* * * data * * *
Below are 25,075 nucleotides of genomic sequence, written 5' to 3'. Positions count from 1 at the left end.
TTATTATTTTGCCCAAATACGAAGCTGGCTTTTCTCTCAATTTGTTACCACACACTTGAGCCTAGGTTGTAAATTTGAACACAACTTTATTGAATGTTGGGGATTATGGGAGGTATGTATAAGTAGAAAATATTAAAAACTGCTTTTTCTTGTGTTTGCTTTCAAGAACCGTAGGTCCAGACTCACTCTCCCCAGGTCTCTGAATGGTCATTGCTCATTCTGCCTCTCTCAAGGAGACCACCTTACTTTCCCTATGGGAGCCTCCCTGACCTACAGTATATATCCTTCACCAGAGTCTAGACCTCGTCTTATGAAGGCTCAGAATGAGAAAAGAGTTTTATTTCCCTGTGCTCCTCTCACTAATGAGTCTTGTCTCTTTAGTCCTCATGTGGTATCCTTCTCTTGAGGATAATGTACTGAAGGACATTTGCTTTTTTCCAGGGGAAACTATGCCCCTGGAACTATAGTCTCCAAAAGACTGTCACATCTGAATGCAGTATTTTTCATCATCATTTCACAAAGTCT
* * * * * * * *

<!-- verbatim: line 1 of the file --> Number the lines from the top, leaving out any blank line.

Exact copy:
Below are 25,075 nucleotides of genomic sequence, written 5' to 3'. Positions count from 1 at the left end.